Sources: European Tax Surveys (2005); IMF (2005) Country Report No. 05/71; OECD (2005) Paper ECO/WKP(2005)35; OECD (2005) Statistical Profile of the Slovak Republic .

Box 4: Georgia

Georgia has introduced comprehensive tax reform aimed at improving the business climate, establishing favourable conditions for investment, simplifying tax procedures and legalising the shadow economy. Commencing on 1January2005, a flat personal income tax rate of 12percent was imposed; there was a reduction in the social tax rate from 33percent to 20percent; and a reduction in the VAT rate from 20percent to 18percent (this applied from 1July2005).

To help offset the revenue loss, excise rates were increased, the tax base was broadened for the VAT and profit taxes, and administration was significantly enhanced.

The personal tax system is a ‘pure’ flat tax system, in that there is no tax free threshold. Under the old system a tax free threshold of 3,000 GEL applied.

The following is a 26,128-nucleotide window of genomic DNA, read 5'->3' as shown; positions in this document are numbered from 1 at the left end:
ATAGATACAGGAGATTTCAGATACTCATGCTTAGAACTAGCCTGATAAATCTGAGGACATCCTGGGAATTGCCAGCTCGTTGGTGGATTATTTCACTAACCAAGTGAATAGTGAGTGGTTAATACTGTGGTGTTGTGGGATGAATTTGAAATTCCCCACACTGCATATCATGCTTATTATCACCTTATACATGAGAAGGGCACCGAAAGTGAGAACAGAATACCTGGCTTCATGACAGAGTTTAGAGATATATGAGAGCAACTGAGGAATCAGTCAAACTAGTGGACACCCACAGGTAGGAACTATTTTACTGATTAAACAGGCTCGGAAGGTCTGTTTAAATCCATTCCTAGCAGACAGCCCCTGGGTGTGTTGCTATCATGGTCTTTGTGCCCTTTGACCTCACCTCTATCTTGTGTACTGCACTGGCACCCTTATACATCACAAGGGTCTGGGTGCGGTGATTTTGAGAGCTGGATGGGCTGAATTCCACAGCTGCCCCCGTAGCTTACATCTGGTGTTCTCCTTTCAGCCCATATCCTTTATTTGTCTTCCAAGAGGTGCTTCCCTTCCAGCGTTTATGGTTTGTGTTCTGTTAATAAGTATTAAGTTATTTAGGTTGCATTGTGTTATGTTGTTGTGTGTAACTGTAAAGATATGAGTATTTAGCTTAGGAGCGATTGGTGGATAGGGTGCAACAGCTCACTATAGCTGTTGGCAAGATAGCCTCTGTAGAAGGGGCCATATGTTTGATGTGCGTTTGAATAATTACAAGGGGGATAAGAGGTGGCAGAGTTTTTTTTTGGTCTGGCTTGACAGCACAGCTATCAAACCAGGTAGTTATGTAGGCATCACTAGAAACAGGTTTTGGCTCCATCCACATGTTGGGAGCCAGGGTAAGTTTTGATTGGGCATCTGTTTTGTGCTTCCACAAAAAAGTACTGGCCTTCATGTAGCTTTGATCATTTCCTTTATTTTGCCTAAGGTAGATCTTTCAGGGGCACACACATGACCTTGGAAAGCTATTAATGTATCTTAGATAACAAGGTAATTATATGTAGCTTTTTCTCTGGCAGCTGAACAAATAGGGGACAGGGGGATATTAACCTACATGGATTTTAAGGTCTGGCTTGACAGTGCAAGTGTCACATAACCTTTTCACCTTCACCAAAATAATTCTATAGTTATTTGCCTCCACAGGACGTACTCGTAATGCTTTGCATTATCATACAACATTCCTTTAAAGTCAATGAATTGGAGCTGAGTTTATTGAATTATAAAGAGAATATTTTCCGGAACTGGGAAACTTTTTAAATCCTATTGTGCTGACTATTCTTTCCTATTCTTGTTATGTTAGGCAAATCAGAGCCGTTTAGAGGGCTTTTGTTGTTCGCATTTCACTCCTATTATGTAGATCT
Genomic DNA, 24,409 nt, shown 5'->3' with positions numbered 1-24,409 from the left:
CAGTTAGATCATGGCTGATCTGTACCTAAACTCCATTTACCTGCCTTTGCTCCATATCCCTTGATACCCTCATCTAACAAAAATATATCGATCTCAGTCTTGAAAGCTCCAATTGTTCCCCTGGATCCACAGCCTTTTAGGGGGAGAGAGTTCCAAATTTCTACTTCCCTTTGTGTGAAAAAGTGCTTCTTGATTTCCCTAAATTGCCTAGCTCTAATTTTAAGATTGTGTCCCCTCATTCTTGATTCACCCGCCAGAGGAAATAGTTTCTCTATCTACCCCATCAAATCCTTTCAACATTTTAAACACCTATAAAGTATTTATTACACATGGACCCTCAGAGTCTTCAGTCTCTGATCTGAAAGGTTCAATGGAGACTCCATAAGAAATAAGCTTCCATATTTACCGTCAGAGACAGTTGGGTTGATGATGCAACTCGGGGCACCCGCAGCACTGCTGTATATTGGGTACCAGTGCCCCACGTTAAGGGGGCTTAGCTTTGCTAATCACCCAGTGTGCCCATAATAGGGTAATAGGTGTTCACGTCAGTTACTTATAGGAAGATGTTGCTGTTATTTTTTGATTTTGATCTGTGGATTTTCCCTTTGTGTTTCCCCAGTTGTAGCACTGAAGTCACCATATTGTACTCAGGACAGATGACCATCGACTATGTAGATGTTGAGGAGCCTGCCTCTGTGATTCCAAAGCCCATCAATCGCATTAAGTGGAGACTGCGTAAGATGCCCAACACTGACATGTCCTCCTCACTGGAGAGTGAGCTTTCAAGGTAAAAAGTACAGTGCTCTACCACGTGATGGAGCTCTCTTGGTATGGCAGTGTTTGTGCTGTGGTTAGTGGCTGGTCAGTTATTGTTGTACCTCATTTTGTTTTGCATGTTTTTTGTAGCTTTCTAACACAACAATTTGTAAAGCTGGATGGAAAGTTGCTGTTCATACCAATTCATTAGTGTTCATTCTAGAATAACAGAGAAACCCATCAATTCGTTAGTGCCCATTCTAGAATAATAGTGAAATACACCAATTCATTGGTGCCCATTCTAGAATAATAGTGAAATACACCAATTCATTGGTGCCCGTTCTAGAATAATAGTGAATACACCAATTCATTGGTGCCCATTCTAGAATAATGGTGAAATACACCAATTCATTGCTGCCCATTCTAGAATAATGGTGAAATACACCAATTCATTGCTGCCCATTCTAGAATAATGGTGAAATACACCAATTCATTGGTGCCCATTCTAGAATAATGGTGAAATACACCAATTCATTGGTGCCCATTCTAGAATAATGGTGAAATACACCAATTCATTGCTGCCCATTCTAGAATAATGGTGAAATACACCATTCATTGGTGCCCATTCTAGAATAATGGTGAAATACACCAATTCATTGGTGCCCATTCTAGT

Employers are required to pay social security contributions on behalf of employees, based on wage income, at a rate of 20percent for social tax. Georgia’s VAT rate is 18percent.

Personal income tax makes up around 12.7percent of total tax revenue, being exceeded by the share of VAT at 41.4percent. Social security contributions make up 11.0percent of total tax revenue.

Of Georgia’s 1.8 million population, 1.2 million are self-employed. Under the new tax regime, self-employed people who do not employ any other labour are exempt from income and social tax.